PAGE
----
Mother baby bond is a strong predictor of infant development, Deakin research finds
The emotional bond between a mother and their baby is a strong predictor of a range of developmental outcomes in infants, Deakin University research has found.
Researchers examined the extent to which mother-to-infant bonding can help predict the infant’s development, finding that the emotional bond between a mother and their baby is a critical factor in determining how the infant will grow and develop during their early life.
But the research into this relationship is severely limited, with a lack of longitudinal studies that examine how the child’s relationship to their birth parent can affect their development over an extended period of time.
The role of antenatal and postnatal maternal bonding in infant development recently appeared in the Journal of the American Academy of Child & Adolescent Psychiatry. As part of the research, birth mothers self-reported how their bond with their unborn child had developed using the Maternal Antenatal Attachment Scale after each trimester during their pregnancies.
After they gave birth, they self-reported again using the Maternal Postnatal Attachment Scale when the infant was eight weeks old, and again at twelve weeks old. These figures were compared with the infant’s development after a year, which was assessed during the Bayley Scales of Infant and Toddler Development.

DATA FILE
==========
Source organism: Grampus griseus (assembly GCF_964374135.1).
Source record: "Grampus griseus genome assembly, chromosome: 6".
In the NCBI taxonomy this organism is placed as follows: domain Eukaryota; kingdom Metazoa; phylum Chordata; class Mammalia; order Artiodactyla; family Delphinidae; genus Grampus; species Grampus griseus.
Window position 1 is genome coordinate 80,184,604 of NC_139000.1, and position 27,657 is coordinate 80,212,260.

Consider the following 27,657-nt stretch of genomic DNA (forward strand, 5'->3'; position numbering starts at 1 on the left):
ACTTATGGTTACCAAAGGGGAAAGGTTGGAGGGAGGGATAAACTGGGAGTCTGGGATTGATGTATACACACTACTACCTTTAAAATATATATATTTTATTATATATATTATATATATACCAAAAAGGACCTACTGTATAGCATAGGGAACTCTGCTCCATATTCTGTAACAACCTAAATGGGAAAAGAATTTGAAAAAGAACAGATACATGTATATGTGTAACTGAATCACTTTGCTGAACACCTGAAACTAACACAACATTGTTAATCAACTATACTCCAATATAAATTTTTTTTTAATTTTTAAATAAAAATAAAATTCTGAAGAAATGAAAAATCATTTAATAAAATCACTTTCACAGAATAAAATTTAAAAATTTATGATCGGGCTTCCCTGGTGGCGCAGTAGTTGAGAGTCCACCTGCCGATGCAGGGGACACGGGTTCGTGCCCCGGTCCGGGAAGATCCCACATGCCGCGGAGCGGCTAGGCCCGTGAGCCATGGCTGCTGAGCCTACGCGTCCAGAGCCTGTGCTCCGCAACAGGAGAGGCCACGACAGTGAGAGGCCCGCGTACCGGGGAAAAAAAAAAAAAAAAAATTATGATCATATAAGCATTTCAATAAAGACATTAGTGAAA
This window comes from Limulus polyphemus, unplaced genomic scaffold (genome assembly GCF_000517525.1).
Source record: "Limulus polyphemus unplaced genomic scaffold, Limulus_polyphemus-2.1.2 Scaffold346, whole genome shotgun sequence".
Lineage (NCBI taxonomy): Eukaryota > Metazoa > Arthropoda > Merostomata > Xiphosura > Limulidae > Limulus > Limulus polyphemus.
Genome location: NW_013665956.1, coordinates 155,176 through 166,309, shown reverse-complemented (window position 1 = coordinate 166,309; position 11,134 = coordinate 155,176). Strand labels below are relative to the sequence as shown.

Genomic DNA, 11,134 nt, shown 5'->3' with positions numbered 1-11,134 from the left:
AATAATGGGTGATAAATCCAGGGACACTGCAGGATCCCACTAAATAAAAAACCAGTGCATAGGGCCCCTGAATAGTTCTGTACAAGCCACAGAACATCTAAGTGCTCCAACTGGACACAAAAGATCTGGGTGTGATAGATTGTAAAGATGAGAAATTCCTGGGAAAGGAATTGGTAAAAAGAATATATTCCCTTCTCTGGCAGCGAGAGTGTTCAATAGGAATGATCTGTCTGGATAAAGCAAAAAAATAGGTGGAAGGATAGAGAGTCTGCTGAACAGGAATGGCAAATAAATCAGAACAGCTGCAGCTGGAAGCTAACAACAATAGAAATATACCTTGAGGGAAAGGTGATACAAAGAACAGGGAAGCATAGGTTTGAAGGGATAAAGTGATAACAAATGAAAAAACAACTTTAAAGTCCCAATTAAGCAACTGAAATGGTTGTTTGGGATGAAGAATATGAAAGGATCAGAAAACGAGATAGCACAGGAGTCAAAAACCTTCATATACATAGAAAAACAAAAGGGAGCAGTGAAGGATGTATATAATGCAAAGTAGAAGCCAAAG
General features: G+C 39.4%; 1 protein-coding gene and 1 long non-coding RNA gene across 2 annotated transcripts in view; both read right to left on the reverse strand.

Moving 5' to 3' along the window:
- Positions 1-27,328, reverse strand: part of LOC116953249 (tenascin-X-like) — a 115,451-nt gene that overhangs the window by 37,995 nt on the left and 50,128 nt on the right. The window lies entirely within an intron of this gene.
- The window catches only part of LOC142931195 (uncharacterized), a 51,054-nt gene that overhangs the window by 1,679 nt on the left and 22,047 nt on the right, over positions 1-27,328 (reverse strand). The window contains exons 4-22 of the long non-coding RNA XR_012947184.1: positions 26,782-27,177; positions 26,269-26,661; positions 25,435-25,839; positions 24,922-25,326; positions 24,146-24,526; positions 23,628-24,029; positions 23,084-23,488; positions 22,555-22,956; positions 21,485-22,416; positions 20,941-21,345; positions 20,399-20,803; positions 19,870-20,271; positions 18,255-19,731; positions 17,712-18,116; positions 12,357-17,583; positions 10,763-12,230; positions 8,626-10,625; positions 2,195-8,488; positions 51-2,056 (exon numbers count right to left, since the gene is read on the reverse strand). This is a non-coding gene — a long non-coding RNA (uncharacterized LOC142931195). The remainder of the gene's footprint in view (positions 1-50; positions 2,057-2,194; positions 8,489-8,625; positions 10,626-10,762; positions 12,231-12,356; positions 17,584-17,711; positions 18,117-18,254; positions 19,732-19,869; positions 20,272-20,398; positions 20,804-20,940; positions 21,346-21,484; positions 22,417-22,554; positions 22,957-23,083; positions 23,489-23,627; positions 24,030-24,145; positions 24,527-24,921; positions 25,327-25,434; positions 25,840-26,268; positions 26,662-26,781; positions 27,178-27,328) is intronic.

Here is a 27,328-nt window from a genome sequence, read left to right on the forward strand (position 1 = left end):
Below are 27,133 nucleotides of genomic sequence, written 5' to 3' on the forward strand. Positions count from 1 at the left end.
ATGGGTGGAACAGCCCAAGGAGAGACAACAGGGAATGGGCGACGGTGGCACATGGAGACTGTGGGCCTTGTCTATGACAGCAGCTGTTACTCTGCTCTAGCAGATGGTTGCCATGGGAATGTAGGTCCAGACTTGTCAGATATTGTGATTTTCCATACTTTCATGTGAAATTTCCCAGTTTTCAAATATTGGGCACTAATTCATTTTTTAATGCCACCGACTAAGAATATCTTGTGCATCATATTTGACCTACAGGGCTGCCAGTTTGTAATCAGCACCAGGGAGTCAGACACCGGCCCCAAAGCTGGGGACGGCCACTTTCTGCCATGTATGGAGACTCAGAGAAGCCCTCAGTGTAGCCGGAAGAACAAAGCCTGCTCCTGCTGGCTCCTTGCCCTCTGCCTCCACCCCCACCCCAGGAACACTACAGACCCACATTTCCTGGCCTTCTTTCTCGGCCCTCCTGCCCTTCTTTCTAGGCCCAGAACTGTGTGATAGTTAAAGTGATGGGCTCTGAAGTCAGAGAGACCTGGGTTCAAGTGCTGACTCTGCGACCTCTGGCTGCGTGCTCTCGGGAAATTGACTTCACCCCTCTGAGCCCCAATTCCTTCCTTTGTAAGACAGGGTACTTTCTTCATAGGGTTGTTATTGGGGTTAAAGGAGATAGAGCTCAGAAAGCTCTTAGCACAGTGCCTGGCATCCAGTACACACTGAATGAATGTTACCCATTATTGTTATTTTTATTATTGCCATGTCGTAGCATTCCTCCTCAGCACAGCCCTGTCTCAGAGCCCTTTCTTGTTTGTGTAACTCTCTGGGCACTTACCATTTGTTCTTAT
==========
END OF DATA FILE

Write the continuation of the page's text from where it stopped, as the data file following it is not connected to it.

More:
Researchers found that the strength of the bond between the birth parent and the baby could be measured against indicators of the infant’s social-affective development, meaning it could be used to predict milestones in the child’s early life. It was especially useful in predicting their social-emotional, behavioural, and temperamental changes. Other connections were found between the emotional bond and the baby’s cognitive, language and motor development, but on a much smaller scale.
After controlling for maternal mental health, mother-to-child affectional bonding was identified as a unique and potentially modifiable predictor of child social-emotional development, something the researchers said has exciting implications and opens up another possible avenue for preventive intervention into the child’s development.
In terms of research applications in daily life, the researchers recommend women being routinely screened for bonding difficulties during antenatal and postnatal care via hospital services, general practitioners, and maternal child health nurses.
“Measures of maternal bonding, such as those included in the current study, could be used to systematically identify mothers who would benefit from additional support and to monitor intervention and treatment progress,” they note.
Findings from the current study are relevant to professionals involved in antenatal and postnatal care, such as hospital services, general practitioners and maternal child health nurses, as well as those in the early childhood education and care (ECEC) sector who have an interest in infant development.
“It’s likely that offering additional support to women experiencing bonding difficulties during pregnancy may have a cumulative influence on maternal affective experience, mother-child relational formation, and infant social-affective development,” the researchers noted.
To access the paper please see here.
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